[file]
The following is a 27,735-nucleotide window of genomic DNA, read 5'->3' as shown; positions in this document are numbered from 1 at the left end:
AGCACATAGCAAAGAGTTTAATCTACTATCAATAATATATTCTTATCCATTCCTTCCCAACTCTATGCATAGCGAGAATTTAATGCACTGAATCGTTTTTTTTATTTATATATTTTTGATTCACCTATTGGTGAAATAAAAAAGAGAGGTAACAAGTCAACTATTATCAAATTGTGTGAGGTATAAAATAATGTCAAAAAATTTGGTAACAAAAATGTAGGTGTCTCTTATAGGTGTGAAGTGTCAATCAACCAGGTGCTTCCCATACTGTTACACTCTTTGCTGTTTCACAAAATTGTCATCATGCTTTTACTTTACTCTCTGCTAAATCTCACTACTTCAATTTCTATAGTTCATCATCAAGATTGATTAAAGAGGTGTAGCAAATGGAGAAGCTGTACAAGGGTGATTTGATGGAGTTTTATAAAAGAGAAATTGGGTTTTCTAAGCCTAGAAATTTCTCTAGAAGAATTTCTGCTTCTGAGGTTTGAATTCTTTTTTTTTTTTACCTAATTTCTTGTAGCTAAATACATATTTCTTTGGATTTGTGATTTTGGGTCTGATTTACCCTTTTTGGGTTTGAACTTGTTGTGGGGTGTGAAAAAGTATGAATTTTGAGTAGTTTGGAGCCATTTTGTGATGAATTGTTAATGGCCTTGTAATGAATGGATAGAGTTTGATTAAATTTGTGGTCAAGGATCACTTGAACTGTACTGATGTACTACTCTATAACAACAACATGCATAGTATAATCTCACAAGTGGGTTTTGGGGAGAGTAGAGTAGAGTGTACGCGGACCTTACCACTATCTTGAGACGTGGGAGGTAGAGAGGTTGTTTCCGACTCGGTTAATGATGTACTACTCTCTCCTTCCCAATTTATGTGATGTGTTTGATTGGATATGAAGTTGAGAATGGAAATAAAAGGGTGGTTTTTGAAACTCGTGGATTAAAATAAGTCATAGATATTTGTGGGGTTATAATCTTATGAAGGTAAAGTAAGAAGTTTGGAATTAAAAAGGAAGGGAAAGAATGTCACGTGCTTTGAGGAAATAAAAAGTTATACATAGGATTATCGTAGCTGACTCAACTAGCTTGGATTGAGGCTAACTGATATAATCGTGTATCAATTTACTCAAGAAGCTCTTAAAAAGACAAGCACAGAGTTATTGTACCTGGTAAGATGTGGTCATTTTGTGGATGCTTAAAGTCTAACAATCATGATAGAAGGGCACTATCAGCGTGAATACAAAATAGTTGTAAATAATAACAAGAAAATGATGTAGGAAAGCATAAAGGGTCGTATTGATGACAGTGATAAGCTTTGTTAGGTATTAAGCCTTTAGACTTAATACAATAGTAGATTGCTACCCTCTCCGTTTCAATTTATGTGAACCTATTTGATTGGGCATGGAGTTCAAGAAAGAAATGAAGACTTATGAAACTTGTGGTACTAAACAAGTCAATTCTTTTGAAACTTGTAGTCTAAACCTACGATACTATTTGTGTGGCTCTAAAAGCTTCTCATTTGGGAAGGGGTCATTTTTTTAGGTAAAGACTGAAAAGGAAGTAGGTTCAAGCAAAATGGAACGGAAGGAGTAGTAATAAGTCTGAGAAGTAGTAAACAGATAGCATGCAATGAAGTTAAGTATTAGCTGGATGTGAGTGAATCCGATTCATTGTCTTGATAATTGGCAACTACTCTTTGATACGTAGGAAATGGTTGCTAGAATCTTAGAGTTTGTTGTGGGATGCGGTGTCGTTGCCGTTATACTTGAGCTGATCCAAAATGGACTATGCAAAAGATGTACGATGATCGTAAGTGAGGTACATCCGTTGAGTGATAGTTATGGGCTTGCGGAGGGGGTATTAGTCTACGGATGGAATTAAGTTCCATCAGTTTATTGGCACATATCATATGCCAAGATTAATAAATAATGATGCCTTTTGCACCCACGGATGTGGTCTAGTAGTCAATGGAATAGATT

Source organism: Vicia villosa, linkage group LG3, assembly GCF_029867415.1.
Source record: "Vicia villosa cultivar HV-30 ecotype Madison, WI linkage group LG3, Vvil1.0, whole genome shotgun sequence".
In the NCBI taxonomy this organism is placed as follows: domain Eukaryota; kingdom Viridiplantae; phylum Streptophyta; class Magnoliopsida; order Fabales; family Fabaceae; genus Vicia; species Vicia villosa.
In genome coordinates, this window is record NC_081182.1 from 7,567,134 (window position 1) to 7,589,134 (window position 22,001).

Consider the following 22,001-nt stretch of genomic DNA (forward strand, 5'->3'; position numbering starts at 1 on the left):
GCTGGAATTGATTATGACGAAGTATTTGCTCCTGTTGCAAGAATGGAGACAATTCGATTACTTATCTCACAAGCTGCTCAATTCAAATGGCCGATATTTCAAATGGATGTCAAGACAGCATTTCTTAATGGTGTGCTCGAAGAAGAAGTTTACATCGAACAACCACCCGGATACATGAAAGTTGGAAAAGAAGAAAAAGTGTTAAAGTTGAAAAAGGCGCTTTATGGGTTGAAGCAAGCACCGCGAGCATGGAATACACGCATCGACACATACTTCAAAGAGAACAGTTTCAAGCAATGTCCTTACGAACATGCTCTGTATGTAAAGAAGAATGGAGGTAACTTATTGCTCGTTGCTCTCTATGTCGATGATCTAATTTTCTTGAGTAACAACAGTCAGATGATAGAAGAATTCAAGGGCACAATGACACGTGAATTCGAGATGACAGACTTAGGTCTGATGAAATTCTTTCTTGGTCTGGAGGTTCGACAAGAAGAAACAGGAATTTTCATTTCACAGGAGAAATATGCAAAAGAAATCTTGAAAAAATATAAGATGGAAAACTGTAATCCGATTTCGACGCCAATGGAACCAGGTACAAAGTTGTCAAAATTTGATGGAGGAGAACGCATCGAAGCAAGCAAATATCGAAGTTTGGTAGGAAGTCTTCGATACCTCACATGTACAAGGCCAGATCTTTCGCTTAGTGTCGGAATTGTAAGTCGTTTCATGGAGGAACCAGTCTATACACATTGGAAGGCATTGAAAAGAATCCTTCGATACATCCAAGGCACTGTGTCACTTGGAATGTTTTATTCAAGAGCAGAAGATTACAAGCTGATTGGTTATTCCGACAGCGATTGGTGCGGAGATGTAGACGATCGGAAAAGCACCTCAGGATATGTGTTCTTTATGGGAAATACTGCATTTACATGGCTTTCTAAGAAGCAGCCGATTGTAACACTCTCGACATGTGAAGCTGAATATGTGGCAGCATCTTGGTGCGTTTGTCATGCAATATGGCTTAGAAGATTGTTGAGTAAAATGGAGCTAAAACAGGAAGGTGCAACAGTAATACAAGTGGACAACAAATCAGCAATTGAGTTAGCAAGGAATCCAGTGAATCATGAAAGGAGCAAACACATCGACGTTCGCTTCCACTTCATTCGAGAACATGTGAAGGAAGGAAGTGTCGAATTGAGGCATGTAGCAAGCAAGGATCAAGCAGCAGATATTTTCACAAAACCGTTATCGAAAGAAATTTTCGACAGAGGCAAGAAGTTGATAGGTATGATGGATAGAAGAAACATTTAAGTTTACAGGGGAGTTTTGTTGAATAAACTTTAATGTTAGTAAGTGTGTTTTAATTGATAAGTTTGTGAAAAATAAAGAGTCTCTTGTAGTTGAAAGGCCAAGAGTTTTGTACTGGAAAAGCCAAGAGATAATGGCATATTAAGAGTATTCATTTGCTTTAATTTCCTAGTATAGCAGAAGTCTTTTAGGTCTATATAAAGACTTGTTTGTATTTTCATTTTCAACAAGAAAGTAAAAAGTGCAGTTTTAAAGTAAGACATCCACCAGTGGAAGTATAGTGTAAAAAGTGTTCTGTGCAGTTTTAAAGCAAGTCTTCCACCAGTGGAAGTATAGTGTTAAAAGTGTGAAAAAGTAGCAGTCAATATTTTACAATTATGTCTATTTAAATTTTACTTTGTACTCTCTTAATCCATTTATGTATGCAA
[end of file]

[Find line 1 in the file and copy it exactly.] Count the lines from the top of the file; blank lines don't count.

The following is a 27,735-nucleotide window of genomic DNA, read 5'->3' as shown; positions in this document are numbered from 1 at the left end: